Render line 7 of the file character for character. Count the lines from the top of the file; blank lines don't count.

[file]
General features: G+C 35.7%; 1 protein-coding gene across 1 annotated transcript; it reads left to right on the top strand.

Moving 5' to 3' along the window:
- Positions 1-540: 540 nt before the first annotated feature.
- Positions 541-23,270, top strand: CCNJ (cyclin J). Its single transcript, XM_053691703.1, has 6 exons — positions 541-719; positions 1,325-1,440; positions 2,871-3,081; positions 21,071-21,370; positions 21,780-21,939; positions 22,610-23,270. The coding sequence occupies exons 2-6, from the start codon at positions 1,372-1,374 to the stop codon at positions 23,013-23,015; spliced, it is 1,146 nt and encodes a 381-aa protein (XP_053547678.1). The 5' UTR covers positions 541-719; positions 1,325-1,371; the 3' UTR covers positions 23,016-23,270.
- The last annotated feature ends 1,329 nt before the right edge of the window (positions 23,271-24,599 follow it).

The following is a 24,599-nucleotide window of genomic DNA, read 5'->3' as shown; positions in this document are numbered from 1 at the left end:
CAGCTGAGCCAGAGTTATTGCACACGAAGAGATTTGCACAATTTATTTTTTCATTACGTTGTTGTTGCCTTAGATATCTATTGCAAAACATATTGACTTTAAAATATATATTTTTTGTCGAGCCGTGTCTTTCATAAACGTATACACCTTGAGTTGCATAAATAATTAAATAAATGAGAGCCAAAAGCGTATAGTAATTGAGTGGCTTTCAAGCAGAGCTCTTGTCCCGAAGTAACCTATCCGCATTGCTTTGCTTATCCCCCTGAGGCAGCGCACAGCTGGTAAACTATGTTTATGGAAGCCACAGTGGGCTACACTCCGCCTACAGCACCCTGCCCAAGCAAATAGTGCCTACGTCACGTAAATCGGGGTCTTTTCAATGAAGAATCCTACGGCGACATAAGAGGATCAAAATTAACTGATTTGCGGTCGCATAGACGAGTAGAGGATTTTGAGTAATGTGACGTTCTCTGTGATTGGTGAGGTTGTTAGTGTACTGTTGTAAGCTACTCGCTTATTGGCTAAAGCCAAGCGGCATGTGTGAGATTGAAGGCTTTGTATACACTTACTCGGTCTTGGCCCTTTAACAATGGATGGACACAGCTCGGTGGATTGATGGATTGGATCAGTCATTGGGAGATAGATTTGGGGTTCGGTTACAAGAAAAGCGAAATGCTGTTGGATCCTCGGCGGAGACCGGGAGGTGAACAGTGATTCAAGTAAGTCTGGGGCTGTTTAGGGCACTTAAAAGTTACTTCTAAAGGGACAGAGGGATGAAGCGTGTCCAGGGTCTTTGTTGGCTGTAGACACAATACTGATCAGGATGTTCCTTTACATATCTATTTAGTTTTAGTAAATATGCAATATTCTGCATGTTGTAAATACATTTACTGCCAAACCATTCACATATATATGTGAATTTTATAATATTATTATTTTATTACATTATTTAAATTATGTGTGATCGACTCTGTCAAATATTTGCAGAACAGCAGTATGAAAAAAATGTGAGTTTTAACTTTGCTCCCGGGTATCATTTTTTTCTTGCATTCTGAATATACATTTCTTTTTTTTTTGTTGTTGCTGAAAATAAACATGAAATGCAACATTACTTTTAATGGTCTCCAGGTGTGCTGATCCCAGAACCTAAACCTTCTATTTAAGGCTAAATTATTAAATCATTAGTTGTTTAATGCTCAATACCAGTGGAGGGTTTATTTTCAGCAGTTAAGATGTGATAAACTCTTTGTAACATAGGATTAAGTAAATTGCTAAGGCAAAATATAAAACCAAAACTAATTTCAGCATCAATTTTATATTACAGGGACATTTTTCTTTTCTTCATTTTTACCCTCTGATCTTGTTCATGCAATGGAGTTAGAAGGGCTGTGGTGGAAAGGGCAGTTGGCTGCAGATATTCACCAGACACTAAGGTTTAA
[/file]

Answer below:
CAGCTGAGCCAGAGTTATTGCACACGAAGAGATTTGCACAATTTATTTTTTCATTACGTTGTTGTTGCCTTAGATATCTATTGCAAAACATATTGACTTTAAAATATATATTTTTTGTCGAGCCGTGTCTTTCATAAACGTATACACCTTGAGTTGCATAAATAATTAAATAAATGAGAGCCAAAAGCGTATAGTAATTGAGTGGCTTTCAAGCAGAGCTCTTGTCCCGAAGTAACCTATCCGCATTGCTTTGCTTATCCCCCTGAGGCAGCGCACAGCTGGTAAACTATGTTTATGGAAGCCACAGTGGGCTACACTCCGCCTACAGCACCCTGCCCAAGCAAATAGTGCCTACGTCACGTAAATCGGGGTCTTTTCAATGAAGAATCCTACGGCGACATAAGAGGATCAAAATTAACTGATTTGCGGTCGCATAGACGAGTAGAGGATTTTGAGTAATGTGACGTTCTCTGTGATTGGTGAGGTTGTTAGTGTACTGTTGTAAGCTACTCGCTTATTGGCTAAAGCCAAGCGGCATGTGTGAGATTGAAGGCTTTGTATACACTTACTCGGTCTTGGCCCTTTAACAATGGATGGACACAGCTCGGTGGATTGATGGATTGGATCAGTCATTGGGAGATAGATTTGGGGTTCGGTTACAAGAAAAGCGAAATGCTGTTGGATCCTCGGCGGAGACCGGGAGGTGAACAGTGATTCAAGTAAGTCTGGGGCTGTTTAGGGCACTTAAAAGTTACTTCTAAAGGGACAGAGGGATGAAGCGTGTCCAGGGTCTTTGTTGGCTGTAGACACAATACTGATCAGGATGTTCCTTTACATATCTATTTAGTTTTAGTAAATATGCAATATTCTGCATGTTGTAAATACATTTACTGCCAAACCATTCACATATATATGTGAATTTTATAATATTATTATTTTATTACATTATTTAAATTATGTGTGATCGACTCTGTCAAATATTTGCAGAACAGCAGTATGAAAAAAATGTGAGTTTTAACTTTGCTCCCGGGTATCATTTTTTTCTTGCATTCTGAATATACATTTCTTTTTTTTTTGTTGTTGCTGAAAATAAACATGAAATGCAACATTACTTTTAATGGTCTCCAGGTGTGCTGATCCCAGAACCTAAACCTTCTATTTAAGGCTAAATTATTAAATCATTAGTTGTTTAATGCTCAATACCAGTGGAGGGTTTATTTTCAGCAGTTAAGATGTGATAAACTCTTTGTAACATAGGATTAAGTAAATTGCTAAGGCAAAATATAAAACCAAAACTAATTTCAGCATCAATTTTATATTACAGGGACATTTTTCTTTTCTTCATTTTTACCCTCTGATCTTGTTCATGCAATGGAGTTAGAAGGGCTGTGGTGGAAAGGGCAGTTGGCTGCAGATATTCACCAGACACTAAGGTTTAA